An honorable mention does go to Lost Planet 2, surprisingly. It's more of just a straight battle scene than a collage, but one that does demonstrate the fact that in game, you will be fighting things from the God of War School of Boss Design. Perhaps simply descriptive rather than artsy, but still effective, even if the game itself is lackluster. However, EVERY other game I have either suffers from Floating Head Syndrome on the box, has a battle collage, or some combination of the two.

In any case, after looking through these, I really do find myself wishing the box artists in the US could try being a little more inventive. No one I know would describe me as artsy, but it would be nice for once for the companies to at least try and acknowledge that gamers (and the public in general) have an appreciation of something besides explosions and cleavage. Admittedly, that's like demanding Bobby Kotick buy back his soul, but I digress.

I didn't know we got to vote on our cover art. . .

EDIT:

Besides, its just the fucking cover. You get the same product either way, so get off it.

mechanixis:
snip

image

Space fish in the background?

SilentHunter7:
It's a trade off. You Aussies get good box art. We Yankees get games before they become irrelevant.

This comment leads me to inform you that I would gladly have your internet babies.

SilentHunter7:
It's a trade off. You Aussies get good box art. We Yankees get games before they become irrelevant.

Ouch. Burned! You forgot that we also get half the content cut for fear of upsetting our nannies.

Though, they are getting better about that... sorta... okay, they're considering getting better about it.

newfoundsky:
Space fish in the background?

No, just regular fish.
The game takes place under the ocean.

ace_of_something:
I think you're confusing Americans with marketing executives who are not only unamerican but also tend to not be human.

(present company excepted)

image

I have no clue why American marketing sucks a big one... I love good box art so much, I bought a copy of the pal version of ICO so it can sit next to my NA version of ICO and look good.

Varrdy:
Simple.

America always thinks it can do everything better than anyone else can. When called on it, they either put their collective fingers in their collective lugholes and go "La-la-la-la, buddy!".

Or they get very angry and threaten to shoot / sue you.

Wardy
PS I'm with you - Flashback was a brilliant game!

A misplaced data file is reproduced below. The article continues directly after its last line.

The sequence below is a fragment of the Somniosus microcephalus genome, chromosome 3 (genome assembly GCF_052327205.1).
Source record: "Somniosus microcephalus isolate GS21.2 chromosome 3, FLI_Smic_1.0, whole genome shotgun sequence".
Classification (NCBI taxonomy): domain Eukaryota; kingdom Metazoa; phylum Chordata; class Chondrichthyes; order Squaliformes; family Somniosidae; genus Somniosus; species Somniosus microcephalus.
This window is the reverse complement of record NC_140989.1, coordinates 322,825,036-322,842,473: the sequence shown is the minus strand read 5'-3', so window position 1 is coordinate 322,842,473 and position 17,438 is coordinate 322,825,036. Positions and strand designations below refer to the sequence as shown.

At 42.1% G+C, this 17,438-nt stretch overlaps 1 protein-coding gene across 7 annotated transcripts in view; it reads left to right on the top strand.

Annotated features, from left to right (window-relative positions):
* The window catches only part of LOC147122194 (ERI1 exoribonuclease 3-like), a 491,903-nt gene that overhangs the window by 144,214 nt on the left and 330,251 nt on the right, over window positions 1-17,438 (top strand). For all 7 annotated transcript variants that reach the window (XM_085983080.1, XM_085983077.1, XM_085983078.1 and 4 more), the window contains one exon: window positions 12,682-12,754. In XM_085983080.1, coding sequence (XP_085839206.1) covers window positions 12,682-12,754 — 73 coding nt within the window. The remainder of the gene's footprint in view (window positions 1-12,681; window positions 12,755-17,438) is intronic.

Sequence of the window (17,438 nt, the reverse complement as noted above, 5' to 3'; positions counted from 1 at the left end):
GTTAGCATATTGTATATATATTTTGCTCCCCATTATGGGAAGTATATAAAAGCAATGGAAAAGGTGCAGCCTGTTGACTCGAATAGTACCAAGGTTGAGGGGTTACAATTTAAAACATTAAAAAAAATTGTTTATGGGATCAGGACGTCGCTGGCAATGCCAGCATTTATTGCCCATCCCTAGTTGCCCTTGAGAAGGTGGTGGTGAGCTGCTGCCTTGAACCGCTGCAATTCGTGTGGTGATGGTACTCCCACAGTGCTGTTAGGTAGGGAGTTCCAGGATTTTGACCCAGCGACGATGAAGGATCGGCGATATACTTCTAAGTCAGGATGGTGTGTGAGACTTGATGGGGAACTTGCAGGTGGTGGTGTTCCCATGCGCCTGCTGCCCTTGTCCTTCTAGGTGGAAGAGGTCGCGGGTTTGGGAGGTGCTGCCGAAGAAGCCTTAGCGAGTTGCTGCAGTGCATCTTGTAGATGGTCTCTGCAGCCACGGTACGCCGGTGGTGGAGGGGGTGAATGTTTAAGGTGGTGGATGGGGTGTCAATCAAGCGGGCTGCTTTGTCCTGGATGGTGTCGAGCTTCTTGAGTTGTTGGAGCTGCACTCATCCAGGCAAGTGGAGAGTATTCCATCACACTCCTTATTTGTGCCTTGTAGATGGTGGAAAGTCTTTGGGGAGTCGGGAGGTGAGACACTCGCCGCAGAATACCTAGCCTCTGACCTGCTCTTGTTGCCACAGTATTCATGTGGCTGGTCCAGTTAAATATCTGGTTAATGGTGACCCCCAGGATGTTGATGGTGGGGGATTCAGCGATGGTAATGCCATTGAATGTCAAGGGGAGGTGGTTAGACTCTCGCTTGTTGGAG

Obviously, you've never been to America. Or if you have, you thought you were in Montgomery the whole time. And if you live here, move. Not out of the country, mind you, but somewhere were you aren't surrounded by the ignorant stereotype of American. Like, say, Utah. I love Utah.

I never really noticed this difference, but I agree, I really don't like the american box art much, it's all just the same

mjc0961:

Falseprophet:
Let's hope Apple puts out a console next generation.

So we can have a console that costs $999 and games that cost $99 just because of the special "you will pay way more than this is worth" stamp on them? No thanks. I'll take bad box art over overpaying out the ass any day. Plus it's stupid to try and blame Microsoft anyway; North America has been getting shitty boxart before even Sony got into the game market.

Sarcasm is really hard to get across in this medium. But I'd have a reaction similar to yours if I thought someone meant the same thing seriously, so no harm done.

As long as I can remember, video game box art has always been garbage. I've never relied on it to make a purchase.

Box art... does it matter? They should be forced to put screen shots on the cover so I can see what the damned games are actually like.

newfoundsky:
Obviously, you've never been to America. Or if you have, you thought you were in Montgomery the whole time. And if you live here, move. Not out of the country, mind you, but somewhere were you aren't surrounded by the ignorant stereotype of American. Like, say, Utah. I love Utah.

Actually I've been to America twice and am a few hours away from booking my flight for this year's jaunt to the States. Ohio this time, for the record.

Actually you are right in calling me out but that's the general opinion I get sometimes. Americans try to remake our stuff and generally cock it up (Red Dwarf springs to mind), which is a shame because when they actually come up with their own stuff, it can be pretty funny. Two and a Half Men, for example. Plus a lot of Amercian stand-up comedians could make me laugh at my own mother's funeral (not that she's dead, I was just being hypothetical!).

I think they just like to think they can do things better. I had to post a copy of a book to a friend in Florida once. It was a European novel that couldn't get published in the USA because the authour refused to re-write the book to make the hero American.